Here are some photos of existing conditions and proposed redevelopment for the former Bethlehem Steel lands in South Bethlehem in eastern PA. This is the largest privately-owned brownfields redevelopment site in the US.
The western portion, nearest Center City Bethlehem, is being redeveloped with a mix of condos, retail, cultural facilities, a branch college campus, parking structures and a new ice skating rink. A slot machine casino is currently being proposed, which would allow many of the old buildings to be preserved. A National Museum of Industrial History is planned, in cooperation with the Smithsonian, who have agreed to lend artifacts. Among the artifacts on-site is a gun that fired a 14 inch diameter shell. That gun was manufactured in Bethlehem in 1915 and was used on a battleship (I believe the USS Mississippi.)
The eastern 1,500 acres, closest to I-78, is being actively redeveloped into a modern industrial park, with a huge Norfolk Southern intermodal facility.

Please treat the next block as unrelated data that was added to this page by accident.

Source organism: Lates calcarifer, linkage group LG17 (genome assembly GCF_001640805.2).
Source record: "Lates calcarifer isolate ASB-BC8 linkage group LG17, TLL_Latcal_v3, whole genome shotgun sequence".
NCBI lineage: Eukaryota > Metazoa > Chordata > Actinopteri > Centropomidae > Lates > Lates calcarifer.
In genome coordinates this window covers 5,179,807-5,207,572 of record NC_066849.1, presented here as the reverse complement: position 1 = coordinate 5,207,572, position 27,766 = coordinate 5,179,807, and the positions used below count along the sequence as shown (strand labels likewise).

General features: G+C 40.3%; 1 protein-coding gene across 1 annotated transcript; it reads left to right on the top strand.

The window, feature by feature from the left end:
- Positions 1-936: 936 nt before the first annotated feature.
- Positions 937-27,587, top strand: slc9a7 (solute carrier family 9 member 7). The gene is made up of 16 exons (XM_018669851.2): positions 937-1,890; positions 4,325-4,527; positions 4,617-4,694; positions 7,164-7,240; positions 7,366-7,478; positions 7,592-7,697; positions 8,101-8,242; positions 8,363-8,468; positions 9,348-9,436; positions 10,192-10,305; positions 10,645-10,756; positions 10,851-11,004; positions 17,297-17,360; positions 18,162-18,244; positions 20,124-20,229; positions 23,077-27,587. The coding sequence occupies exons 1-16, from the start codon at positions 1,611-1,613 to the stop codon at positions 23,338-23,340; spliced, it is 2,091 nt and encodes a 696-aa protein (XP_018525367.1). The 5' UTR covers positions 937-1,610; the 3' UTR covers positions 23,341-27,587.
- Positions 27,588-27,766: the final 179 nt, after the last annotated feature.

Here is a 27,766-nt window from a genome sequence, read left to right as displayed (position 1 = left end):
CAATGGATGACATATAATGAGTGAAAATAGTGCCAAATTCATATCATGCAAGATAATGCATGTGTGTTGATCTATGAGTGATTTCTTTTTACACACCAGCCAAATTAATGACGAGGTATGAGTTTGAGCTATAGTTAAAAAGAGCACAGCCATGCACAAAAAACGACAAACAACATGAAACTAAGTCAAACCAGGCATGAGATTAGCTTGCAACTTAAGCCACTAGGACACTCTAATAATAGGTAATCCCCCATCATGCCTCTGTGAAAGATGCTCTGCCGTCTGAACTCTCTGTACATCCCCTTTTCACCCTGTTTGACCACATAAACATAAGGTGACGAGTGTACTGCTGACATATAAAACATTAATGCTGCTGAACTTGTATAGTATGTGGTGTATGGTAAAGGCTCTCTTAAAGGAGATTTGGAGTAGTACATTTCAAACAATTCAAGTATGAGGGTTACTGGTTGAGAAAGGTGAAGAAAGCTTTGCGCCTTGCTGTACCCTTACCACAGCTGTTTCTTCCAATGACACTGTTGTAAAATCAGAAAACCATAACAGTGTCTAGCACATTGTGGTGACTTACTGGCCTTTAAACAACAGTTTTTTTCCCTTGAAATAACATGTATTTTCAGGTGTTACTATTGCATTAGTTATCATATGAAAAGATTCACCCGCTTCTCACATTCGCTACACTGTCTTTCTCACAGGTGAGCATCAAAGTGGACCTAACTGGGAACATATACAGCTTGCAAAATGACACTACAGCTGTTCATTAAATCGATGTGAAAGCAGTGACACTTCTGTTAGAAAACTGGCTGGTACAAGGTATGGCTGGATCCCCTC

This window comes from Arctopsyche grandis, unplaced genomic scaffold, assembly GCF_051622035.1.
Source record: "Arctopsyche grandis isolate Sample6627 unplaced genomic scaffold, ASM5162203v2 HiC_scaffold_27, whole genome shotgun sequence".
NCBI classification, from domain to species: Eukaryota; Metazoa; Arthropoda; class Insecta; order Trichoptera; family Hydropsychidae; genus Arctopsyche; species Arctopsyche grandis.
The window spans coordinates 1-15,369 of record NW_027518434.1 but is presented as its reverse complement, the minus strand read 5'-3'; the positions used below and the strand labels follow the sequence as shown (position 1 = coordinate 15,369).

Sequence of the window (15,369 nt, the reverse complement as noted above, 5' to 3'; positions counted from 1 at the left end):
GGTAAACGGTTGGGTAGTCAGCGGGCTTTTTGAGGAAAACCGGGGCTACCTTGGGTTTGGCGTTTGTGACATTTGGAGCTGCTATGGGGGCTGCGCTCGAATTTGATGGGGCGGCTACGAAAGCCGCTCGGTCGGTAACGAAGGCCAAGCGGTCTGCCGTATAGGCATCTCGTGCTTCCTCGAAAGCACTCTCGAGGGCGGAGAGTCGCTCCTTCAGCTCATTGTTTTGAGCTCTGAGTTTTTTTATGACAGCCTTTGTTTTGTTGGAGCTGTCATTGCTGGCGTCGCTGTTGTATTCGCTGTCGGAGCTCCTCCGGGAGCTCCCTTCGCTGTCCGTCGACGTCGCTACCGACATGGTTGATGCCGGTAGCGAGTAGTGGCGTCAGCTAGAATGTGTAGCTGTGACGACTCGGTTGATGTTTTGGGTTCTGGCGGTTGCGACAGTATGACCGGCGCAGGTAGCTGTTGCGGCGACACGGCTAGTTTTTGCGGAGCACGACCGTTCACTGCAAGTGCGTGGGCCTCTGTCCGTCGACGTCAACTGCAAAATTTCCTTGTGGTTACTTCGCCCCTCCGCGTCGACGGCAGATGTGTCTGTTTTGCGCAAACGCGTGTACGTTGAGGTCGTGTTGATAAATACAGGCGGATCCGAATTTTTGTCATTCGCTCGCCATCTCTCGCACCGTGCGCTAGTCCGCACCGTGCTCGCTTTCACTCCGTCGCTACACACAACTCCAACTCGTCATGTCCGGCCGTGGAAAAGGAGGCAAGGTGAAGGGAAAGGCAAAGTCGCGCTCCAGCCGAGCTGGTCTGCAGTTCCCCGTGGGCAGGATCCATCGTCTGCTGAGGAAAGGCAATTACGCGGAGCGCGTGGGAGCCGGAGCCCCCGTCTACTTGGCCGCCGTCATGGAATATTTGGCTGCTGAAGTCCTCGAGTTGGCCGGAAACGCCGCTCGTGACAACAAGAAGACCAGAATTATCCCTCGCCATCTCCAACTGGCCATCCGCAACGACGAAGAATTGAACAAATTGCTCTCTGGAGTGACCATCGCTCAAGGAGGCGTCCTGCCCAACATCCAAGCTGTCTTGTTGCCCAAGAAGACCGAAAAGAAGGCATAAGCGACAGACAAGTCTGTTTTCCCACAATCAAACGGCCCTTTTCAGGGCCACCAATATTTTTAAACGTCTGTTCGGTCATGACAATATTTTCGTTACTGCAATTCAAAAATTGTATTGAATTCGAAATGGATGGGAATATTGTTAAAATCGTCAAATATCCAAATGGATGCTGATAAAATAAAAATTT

I will add more current photos in the future. These are mainly historic photos.
Old Bethlehem Passenger Train Station before historic rehab into medical offices:
Modern photo of blast furnances:
Recent aerial photo. Lehigh University is along the bottom left of the photo, on South Mountain :
Photos (most taken about 10 years ago) as part of Historic Architectural Buildings Survey:
Recent photo of blast furnaces along the Lehigh River:
Recent photo of modern business incubator development on former Steel land:
Old postcard of former Steel Headquarters, now being turned into a branch campus of a college:
Inside the incredibly long machine shop - proposed for retail if a slots casino is approved.
Iron Foundry Building:
Blast furnaces would be preserved as part of slots proposal:
Brand new office and retail development across the street from Beth. Steel:
New entrance road into older part of Bethlehem Steel complex, with decorative street lights and steel items used as decorations:
Ore crane, looks like a bridge:
Old rail line being turned into recreation path, parallel to Bethlehem Steel:
Restored storefronts down the street from Beth Steel:
Steel artifacts used as streetscape decorations: